tl;dr; To make 2 lists into 1 without mutating them use `list1 + list2`.

I'm blogging about this because today I accidentally complicated my own code. From now on, let's just focus on the right way.

Suppose you have something like this:

``````
winners = [123, 503, 1001]
losers = [45, 812, 332]

combined = winners + losers
``````

that will create a brand new list. To prove that it's immutable:

```>>> combined.insert(0, 100)
>>> combined
[100, 123, 503, 1001, 45, 812, 332]
>>> winners
[123, 503, 1001]
>>> losers
[45, 812, 332]```

What I originally did was:

``````
winners = [123, 503, 1001]
losers = [45, 812, 332]

combined = [*winners, *losers]
``````

This works the same and that syntax feels very JavaScript'y. E.g.

```> var winners = [123, 503, 1001]
[ 123, 503, 1001 ]
> var losers = [45, 812, 332]
[ 45, 812, 332 ]
> var combined = [...winners, ...losers]
[ 123, 503, 1001, 45, 812, 332 ]
> combined.pop()
332
> losers
[ 45, 812, 332 ]```

By the way, if you want to filter out duplicates, do this:

``````
>>> a = [1, 2, 3]
>>> b = [2, 3, 4]
>>> list(dict.fromkeys(a + b))
[1, 2, 3, 4]
``````

It's the most performant way to do it if the order is important.

And if you don't care about the order you can use this:

```>>> a = [1, 2, 3]
>>> b = [2, 3, 4]
>>> list(set(a + b))
[1, 2, 3, 4]
>>> list(set(b + a))
[1, 2, 3, 4]```

Post your own comment
ëRiC

I'd say "To prove that it's new:"! Btw: when mutating the list with `combined.insert(0, 100)` I get `[100, 123, 503, 1001, 45, 812, *332*]`

And isn't it "if you *want* to filter out duplicates", right?

Some good pieces! 👍

Peter Bengtsson

I updated the sample to reflect that bug. See comment from Phil below. Thank you you too for noticing!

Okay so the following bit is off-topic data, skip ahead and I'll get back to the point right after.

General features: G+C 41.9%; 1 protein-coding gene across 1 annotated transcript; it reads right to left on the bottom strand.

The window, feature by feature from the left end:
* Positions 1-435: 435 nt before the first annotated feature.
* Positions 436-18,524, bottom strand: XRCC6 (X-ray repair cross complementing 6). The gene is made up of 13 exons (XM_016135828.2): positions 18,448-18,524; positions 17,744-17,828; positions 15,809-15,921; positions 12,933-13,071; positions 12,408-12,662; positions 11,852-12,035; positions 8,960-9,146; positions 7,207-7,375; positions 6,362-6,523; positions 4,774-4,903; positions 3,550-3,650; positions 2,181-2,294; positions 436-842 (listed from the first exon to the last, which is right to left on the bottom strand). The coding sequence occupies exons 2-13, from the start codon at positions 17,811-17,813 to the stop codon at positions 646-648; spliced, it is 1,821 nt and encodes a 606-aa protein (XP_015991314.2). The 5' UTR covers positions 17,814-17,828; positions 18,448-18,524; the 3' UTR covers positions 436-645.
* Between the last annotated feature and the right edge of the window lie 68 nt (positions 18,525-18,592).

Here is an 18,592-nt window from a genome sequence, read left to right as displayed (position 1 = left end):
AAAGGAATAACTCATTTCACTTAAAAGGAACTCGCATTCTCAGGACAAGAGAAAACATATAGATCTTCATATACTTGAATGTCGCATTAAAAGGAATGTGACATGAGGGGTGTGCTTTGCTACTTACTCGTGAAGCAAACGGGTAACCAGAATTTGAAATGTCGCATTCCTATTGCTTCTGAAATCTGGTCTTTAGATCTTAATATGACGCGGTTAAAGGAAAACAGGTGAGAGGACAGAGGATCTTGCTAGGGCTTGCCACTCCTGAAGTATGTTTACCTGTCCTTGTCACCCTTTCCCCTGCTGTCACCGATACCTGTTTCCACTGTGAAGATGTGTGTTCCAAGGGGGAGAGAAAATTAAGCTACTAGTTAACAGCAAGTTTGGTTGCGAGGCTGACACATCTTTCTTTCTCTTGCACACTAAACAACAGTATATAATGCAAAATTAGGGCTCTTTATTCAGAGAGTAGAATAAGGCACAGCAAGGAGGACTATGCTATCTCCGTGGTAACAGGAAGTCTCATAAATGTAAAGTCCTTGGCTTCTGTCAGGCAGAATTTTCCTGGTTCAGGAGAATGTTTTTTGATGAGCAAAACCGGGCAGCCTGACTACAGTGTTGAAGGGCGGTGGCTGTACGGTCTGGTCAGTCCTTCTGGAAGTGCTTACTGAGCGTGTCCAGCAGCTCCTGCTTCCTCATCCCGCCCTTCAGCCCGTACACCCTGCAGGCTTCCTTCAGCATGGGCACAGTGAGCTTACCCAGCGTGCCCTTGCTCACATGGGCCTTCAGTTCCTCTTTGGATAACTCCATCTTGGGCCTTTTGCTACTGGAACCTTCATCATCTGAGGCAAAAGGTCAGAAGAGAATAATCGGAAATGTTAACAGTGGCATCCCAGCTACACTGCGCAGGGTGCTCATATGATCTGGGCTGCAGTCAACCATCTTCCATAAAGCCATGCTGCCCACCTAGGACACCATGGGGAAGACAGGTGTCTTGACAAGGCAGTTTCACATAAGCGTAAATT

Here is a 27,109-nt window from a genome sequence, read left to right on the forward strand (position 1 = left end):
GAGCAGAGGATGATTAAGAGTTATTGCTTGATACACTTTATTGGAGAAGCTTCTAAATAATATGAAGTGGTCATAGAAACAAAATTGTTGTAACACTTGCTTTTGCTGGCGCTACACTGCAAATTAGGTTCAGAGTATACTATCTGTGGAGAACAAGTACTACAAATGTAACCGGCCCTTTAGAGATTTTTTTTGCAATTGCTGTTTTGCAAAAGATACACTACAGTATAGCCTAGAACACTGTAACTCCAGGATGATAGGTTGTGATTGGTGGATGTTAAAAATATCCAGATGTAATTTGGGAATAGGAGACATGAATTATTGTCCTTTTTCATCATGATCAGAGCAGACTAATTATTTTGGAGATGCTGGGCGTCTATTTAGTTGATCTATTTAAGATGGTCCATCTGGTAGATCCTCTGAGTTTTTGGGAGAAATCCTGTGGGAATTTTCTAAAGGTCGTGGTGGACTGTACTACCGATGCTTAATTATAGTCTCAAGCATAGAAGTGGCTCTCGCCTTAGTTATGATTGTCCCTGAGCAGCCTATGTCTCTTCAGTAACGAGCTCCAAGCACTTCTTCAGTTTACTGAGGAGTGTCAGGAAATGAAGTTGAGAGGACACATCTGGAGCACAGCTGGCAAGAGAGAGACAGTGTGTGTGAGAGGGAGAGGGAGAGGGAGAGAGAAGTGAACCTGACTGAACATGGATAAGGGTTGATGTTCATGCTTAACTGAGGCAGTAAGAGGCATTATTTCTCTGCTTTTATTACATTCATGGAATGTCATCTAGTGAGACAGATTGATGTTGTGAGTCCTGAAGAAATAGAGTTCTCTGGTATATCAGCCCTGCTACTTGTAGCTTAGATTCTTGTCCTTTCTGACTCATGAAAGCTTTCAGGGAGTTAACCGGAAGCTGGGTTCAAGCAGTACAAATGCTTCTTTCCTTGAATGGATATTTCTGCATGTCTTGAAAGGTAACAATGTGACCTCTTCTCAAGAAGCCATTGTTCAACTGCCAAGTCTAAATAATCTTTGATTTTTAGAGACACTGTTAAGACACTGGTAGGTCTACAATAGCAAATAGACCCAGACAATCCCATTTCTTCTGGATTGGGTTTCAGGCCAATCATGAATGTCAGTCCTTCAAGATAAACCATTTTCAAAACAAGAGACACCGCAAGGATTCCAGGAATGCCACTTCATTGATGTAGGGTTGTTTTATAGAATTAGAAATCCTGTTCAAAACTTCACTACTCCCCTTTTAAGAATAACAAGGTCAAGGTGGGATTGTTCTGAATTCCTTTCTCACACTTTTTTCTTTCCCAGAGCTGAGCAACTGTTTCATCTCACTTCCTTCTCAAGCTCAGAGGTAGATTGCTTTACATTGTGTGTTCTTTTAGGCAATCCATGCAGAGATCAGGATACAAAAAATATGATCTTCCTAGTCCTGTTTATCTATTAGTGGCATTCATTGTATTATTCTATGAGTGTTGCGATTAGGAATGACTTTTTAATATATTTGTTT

Also, I corrected the typo with "want" on the topic of filtering out duplicates.

Phil Colbert

Ouch. Feel free to discard this post after you fix this.

After the insert, shouldn't combined be
[100, 123, 503, 1001, 45, 812, 332]
?
After all, you started with 2 lists of 3 items (6 total). Adding another item gives 7 items, not 6.

Peter Bengtsson

You are stunningly correct! Thanks for the catch. Bad copy-n-pasta-job on my end. Corrected and again, thank you for mentioning it.

Phil Colbert

Ouch again. Sorry to do this...

combined.insert(0, 100)

doesn't prove that anything is *im*mutable. Rather, it proves that "combined" is mutable.

Is your goal is to prove that subsequences "winners" and "losers" are not shared with "combined"? If so, then you need a different proof, e.g., alter a position in "combined" that "would" be shared.

Peter Bengtsson

Fair point! doing `combined.insert` was meant as an example of mutating the new list. You're right, it doesn't really prove that `winners` and `losers` are immutable. I just wanted to demonstrate that once `combined` has been created, and if you change it, it doesn't change the lists that were used to *create* the new list.

Phil Colbert

Yes. Alas, the term for that is not "immutable". "immutable" is an adjective, and applies to data structures, such as a tuple or frozenset. It is not an adverb, so it does not apply to actions, such as operators, or function calls. On a constructive note, perhaps the phrase you're looking for is "side-effect free".

As for the number of lists... You demonstrate that, after the concatenation, you really do have *three* lists, not one. I'm at a loss as to how to fix the title to reflect that.

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